House of Representatives Committee Recommends Funding and Further Military Adoption of Laser Peening

The House of Representatives Committee report on Armed Services (H. Rept. 113-102) accompanying the National Defense Authorization Act for Fiscal Year 2014 recognized that laser peening “has achieved considerable success in commercial aerospace and power-generation applications” because it is “a surface enhancement processing treatment for metals… reducing costs by enabling improvements in the metal structure and mitigating high-cycle fatigue failures of a system, thus extending the system’s lifetime.”

The committee further recommended specific funding for the application of laser peening on the F-35 Pratt & Whitney F-135 engine and reaffirmed its 2012 recognition of laser peening as having “the potential to save significant funds through the reduction of fatigue failure, [and] stress corrosion cracking… in a wide range of military equipment, including aircraft.”  They recommendation included that the military “examine the potential cost savings that may be derived from adopting [laser peening] broadly across the military services, particularly for use on engines, aircraft structures, land vehicles and weapon systems.”

LSP Technologies provides laser shock peening for an IBR component in Pratt & Whitney’s F-119 engine, which served as the design model for the F-135 engine, and could easily adapt its laser peening process from the F-119 to the F-135 engine components.  LSP Technologies has laser peen processed over 40,000 blades for the aerospace and power generation industries, and has a proven quality record in the industry.

See the complete 2014 house report here, and look for the recommendations to use laser peening on pages 62 and 119.  The sections related to laser peening in the two committee reports are reproduced below.

Aircraft engine component laser peening

The budget request contained $139.4 million in PE 27268F for the aircraft engine component improvement program.  In the committee report (H. Rept. 112–78) accompanying the National Defense Authorization Act for Fiscal Year 2012, the committee noted that laser peening technology had the potential to save significant funds through the reduction of fatigue failure, stress corrosion cracking, and component shape corrections in a wide range of military equipment, including aircraft. The committee believes that the Air Force should consider use of aircraft engine component improvement program funds to examine the potential benefits of laser peening for F–135 engine components in order to see if reliability could be improved and if engine life-cycle costs could be reduced.  The committee recommends $139.4 million, the full amount requested, in PE 27268F for the aircraft engine component improvement program.

Laser Peening Technology

In the committee report (H. Rept. 112–78) accompanying the National Defense Authorization Act for Fiscal Year 2012, the committee noted that ‘‘laser peening technology, a surface enhancement processing treatment for metals, has achieved considerable success in commercial aerospace and power-generation applications, reducing costs by enabling improvements in the metal structure and mitigating high-cycle fatigue failures of a system, thus extending the system’s lifetime.’’ In that report the committee also encouraged the Department of Defense ‘‘to examine the potential cost savings that may be derived from adopting this technology broadly across the military services, particularly for use on engines, aircraft structures, land vehicles and weapon systems.’’ However, the committee is concerned that some military departments have not fully explored the use of such technologies to reduce costs associated with problems of fatigue failure, stress corrosion cracking, and component shape corrections. The committee further encourages the Department to explore such technologies for use in aircraft engines to slow the rate of replacement of highly stressed components and parts.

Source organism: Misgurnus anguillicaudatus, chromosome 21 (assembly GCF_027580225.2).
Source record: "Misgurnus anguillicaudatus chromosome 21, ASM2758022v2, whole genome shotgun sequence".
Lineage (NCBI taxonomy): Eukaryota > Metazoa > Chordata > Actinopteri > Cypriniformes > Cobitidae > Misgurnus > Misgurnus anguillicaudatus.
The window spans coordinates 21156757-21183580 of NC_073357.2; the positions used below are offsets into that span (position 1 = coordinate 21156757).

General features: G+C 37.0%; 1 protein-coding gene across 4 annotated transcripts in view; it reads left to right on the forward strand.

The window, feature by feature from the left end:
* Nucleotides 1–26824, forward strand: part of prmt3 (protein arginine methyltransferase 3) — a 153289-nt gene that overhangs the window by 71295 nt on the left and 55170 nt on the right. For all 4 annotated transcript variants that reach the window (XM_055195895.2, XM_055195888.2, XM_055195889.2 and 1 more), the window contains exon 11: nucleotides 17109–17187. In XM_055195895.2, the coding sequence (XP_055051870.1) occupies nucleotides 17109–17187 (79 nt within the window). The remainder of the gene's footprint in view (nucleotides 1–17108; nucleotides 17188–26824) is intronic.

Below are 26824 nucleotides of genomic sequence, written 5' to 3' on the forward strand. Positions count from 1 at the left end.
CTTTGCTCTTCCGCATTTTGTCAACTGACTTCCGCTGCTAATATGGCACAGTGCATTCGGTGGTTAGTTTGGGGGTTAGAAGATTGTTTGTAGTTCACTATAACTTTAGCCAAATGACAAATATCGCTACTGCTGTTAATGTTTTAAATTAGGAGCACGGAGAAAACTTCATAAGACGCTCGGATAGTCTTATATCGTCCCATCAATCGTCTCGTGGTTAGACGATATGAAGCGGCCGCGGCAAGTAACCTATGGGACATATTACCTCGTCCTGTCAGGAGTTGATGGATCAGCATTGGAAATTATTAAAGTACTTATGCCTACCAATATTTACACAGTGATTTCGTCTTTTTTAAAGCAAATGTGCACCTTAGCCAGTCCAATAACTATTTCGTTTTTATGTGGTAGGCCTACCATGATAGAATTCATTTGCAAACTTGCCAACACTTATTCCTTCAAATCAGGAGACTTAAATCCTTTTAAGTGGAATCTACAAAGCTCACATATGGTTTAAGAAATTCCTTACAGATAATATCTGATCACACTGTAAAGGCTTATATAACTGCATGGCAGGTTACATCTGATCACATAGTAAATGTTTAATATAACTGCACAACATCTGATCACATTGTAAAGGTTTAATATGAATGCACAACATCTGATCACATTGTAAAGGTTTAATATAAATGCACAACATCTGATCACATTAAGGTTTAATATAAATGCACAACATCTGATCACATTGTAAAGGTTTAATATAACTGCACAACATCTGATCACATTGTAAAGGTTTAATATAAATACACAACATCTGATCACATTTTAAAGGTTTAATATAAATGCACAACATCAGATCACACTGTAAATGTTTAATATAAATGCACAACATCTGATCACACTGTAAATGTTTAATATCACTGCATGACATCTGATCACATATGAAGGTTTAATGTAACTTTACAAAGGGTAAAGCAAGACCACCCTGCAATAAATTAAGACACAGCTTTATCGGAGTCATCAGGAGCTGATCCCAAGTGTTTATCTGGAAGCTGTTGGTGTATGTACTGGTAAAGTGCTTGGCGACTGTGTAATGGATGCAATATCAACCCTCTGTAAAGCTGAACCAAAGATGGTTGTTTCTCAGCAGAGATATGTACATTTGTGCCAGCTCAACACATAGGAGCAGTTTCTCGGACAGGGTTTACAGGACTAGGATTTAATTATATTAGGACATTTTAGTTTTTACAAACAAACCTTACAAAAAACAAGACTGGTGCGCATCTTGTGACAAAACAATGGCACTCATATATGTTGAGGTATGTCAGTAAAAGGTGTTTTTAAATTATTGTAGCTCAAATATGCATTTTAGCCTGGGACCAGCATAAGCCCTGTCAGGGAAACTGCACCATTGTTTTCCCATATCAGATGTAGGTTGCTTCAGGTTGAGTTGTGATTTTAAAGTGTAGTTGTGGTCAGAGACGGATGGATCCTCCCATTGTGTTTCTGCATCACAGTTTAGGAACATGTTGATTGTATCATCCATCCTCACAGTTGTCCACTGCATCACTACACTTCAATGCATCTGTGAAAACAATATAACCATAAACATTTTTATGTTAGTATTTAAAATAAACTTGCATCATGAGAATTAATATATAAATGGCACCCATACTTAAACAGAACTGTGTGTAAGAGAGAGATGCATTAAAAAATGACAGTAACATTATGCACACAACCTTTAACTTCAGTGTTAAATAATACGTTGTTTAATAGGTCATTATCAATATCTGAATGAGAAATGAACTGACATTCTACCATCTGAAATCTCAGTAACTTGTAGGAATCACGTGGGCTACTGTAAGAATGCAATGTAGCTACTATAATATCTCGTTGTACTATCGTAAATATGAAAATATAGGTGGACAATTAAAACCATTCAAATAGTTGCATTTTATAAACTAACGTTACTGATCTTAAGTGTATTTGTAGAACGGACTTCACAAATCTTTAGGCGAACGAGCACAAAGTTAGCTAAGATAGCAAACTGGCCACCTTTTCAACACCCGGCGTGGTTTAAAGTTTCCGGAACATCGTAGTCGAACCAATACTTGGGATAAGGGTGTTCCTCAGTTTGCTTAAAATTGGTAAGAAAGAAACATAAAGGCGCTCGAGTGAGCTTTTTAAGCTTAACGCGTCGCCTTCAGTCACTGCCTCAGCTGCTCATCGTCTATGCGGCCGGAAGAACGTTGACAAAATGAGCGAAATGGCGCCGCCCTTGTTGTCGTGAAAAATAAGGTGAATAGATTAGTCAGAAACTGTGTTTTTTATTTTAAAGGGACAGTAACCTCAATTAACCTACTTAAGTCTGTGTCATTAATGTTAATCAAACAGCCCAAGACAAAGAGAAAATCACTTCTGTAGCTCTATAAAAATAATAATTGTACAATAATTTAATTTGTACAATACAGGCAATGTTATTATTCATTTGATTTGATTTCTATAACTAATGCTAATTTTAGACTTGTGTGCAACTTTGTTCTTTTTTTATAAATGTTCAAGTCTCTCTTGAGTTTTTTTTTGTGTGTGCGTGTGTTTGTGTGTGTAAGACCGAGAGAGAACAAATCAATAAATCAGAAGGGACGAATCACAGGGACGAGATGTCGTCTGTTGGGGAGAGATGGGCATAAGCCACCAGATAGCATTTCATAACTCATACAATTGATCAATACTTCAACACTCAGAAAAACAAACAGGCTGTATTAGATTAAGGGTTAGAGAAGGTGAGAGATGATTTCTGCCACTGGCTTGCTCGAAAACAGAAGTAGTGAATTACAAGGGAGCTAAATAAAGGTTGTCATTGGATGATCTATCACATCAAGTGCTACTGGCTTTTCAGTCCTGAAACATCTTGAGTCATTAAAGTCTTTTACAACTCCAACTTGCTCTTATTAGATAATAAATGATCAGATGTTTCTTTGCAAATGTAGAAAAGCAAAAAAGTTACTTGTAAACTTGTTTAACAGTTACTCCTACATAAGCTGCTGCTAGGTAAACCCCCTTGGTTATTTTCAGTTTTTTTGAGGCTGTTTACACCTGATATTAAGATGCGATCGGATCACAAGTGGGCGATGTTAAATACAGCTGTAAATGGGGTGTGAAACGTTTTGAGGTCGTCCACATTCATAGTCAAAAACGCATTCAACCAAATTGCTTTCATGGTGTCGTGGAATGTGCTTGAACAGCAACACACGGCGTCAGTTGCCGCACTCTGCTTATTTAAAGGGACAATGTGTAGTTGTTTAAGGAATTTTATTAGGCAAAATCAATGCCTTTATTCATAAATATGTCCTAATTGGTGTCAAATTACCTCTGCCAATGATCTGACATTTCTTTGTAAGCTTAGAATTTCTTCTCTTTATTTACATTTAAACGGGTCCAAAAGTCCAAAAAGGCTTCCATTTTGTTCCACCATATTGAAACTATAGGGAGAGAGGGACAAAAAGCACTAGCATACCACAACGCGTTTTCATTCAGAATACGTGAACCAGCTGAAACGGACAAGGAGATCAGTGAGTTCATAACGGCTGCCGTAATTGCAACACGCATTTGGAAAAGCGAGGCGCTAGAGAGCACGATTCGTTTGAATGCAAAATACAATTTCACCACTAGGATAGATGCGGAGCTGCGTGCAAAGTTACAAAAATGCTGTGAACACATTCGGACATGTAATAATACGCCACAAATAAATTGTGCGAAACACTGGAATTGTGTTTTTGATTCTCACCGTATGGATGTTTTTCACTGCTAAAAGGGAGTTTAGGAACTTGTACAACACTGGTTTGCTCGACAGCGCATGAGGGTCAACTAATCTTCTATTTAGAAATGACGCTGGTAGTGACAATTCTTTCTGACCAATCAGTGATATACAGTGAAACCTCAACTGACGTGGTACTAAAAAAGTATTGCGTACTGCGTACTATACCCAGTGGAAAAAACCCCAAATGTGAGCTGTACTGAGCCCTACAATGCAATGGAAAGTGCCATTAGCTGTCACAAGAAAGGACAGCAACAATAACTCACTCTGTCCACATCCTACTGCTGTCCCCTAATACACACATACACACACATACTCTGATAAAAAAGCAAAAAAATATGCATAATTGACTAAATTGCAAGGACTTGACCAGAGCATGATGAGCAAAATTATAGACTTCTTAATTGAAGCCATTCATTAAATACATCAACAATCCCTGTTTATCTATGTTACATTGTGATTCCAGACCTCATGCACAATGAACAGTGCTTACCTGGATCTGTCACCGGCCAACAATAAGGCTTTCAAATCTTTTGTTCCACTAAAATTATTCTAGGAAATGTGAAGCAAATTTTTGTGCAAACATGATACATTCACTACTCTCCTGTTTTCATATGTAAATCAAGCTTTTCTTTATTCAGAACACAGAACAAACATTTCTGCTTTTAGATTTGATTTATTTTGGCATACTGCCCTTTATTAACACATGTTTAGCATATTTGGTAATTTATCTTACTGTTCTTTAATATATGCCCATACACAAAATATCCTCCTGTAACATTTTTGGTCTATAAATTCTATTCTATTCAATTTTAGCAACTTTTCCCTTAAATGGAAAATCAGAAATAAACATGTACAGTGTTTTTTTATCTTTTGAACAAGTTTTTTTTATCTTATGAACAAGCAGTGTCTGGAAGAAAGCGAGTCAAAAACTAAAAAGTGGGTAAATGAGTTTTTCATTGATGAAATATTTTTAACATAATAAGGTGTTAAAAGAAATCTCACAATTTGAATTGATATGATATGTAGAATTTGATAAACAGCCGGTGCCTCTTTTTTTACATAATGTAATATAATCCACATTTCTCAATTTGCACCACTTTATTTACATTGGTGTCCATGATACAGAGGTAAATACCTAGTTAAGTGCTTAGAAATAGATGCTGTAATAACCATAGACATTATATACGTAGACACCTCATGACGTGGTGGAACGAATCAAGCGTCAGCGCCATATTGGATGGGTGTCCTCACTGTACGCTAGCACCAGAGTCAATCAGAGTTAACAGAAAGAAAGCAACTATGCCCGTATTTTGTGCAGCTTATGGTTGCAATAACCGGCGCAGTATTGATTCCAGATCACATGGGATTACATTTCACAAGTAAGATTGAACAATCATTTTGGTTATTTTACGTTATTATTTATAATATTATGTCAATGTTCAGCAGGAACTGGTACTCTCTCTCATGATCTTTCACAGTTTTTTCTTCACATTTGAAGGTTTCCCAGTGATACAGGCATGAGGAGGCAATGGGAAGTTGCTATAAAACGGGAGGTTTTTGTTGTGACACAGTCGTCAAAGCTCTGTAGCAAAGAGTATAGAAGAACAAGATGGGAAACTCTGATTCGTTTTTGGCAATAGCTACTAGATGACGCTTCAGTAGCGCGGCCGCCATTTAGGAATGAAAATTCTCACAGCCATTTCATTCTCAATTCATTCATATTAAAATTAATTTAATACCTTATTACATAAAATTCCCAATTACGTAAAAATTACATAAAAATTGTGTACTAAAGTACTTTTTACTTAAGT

See the complete 2012 committee report here, and look at page 104 for the section on laser peening.

Laser Peening Technologies

The committee is aware that laser peening technology, a surface enhancement processing treatment for metals, has achieved considerable success in commercial aerospace and power generation applications, reducing costs by enabling improvements in the metal structure and mitigating high-cycle fatigue failures of a system, thus extending the system’s lifetime. The committee encourages the Department of Defense to examine the potential cost savings that may be derived from adopting this technology broadly across the military services, particularly for use on engines, aircraft structures, land vehicles and weapon systems. The committee notes that this technology could reduce costs associated with problems of fatigue failure, stress corrosion cracking, and component shape corrections. The committee further notes that the cost savings derived from the use of laser peening technology could fund a wider deployment of the technology, with the goal of slowing the rate of replacement of highly stressed components and parts.